The other day I had to get a car insurance for my wife’s car and I initially went with a broker I already knew pretty well and got a quote. Then I realized I should just for piece of mind get a second quote. I called up another broker I knew well and got 40% cheaper deal right off the bat. And this broker wasn’t doing a counter-offer - he just presented me with the best deal he could find. These are the moments that make me appreciate the “fallback” option. It really pays off.
When it’s a long term commitment - always have at least 2 options
I know it sounds like common knowledge but it’s not - I remember in so many cases that I blindly relied on just one option when a long-term commitment was at stake. Especially if it’s a long-term financial deal - two options means you have a choice. Like a real choice.
Even when you rely on people you trust - it’s about your interests after all
When we do business with people we trust, it’s a good practice to ask around or “shop around” as they’d say in America. The people you trust are good people - no doubt about that - but they might not pay enough attention, have enough contacts, or knowledge, or simply are too busy with something… having a second option makes you prepared and ready. It’s your interests after all, not so much theirs.
Doing homework is not a wasted time
When I was trying to get a mortgage I went to two brokers and got two different deals in two different banks - and one broker told me that they couldn’t get me the bank I wanted but the other got me the deal somehow. They didn’t know they were competing - they both thought I’d only work with them exclusively.
Moreover the broker I chose actually advised me to go with two different banks and see which one finally makes the deal. Again, it was a wise move and proved my point. I got the best deal with the best (and fastest) bank.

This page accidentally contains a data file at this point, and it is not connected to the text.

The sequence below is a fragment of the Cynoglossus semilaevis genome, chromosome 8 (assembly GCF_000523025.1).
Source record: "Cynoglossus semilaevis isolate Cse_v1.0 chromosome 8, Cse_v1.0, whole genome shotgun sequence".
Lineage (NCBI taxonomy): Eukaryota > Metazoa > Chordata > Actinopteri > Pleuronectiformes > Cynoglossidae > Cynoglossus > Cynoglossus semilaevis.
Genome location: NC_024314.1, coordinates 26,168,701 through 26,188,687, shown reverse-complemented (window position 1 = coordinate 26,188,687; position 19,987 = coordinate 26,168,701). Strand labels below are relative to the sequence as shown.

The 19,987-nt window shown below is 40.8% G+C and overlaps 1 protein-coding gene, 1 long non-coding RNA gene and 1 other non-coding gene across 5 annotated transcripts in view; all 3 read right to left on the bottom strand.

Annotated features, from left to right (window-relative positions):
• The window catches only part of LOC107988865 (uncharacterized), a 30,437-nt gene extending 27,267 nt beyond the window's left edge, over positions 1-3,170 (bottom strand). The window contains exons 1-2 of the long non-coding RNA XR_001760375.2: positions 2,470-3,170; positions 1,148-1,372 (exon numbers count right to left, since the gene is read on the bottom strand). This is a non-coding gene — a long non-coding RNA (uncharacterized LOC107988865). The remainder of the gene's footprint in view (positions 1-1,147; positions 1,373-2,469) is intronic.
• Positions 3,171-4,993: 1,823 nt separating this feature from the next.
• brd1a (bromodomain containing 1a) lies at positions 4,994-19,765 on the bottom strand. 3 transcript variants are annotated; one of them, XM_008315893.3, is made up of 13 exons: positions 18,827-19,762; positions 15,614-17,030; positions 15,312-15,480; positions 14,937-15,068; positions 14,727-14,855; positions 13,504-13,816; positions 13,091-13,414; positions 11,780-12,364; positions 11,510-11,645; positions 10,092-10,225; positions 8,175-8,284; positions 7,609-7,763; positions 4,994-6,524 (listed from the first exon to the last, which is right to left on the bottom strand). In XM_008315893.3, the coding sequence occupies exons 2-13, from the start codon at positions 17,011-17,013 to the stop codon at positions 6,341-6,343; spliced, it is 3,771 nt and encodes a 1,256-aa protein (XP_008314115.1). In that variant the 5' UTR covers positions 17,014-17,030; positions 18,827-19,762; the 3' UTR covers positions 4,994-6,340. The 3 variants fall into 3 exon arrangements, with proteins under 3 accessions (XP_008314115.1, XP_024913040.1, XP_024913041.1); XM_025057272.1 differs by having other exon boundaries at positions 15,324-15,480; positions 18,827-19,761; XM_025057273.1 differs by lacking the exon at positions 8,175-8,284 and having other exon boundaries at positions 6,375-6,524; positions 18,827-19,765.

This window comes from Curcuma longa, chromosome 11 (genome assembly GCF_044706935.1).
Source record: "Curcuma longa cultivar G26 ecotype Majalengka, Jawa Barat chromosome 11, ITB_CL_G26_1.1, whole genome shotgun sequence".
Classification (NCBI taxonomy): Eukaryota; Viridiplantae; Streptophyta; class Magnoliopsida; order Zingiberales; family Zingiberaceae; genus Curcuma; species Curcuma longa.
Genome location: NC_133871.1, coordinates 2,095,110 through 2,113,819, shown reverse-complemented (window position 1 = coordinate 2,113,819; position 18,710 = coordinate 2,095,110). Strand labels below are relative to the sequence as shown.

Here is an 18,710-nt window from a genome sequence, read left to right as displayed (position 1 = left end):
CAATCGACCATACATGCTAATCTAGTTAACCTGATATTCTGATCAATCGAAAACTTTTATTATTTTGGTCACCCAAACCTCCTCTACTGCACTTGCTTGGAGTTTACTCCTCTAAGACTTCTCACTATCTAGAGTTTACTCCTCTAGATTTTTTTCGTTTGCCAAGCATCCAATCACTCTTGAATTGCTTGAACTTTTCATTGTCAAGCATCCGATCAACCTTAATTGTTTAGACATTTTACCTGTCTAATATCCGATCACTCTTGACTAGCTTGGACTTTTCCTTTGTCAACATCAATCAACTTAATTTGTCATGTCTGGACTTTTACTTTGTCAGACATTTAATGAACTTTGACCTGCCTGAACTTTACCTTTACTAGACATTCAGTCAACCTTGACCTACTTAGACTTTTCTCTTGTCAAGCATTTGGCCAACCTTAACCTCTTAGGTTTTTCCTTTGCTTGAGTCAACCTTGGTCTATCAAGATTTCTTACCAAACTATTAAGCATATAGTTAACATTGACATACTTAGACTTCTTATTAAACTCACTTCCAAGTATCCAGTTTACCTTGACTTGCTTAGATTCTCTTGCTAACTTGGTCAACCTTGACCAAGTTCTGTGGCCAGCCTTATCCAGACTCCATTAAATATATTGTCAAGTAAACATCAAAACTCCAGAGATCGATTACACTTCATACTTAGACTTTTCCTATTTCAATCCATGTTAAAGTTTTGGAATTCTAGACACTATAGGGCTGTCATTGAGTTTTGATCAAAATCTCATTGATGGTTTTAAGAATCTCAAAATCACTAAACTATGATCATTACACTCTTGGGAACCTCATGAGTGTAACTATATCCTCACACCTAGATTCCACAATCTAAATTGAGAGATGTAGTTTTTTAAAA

Yes, it takes more time to deal with two people but it pays off. Time is money but if you’re negotiating a financial long-term deal. The investment of a few hours now pays off in years and years going forward.
Not telling the other party you have a plan B is not bad - it’s sensible
Business is business and you’re expecting the other party to do a great job. I’m a catholic and (hopefully) an ethical person an I always want to be sincere with someone I’m dealing with but what I learned is that when you tell them “I’m also negotiating this with this other company” they’ll either start ignoring you or they’ll be mad at you or they’ll just stop working for you. The atmosphere of competition instead of motivating them, has a counter-effect.
That’s why I don’t tell the other party that I’m having a fallback option. If they ask, I don’t lie, but they never ask. I’m expecting them to deliver me a great job or great offer and if they can’t - I have all the right to have another option. After all, it’s in my interest in the first place.
What do you think? Do you always “shop around”? When?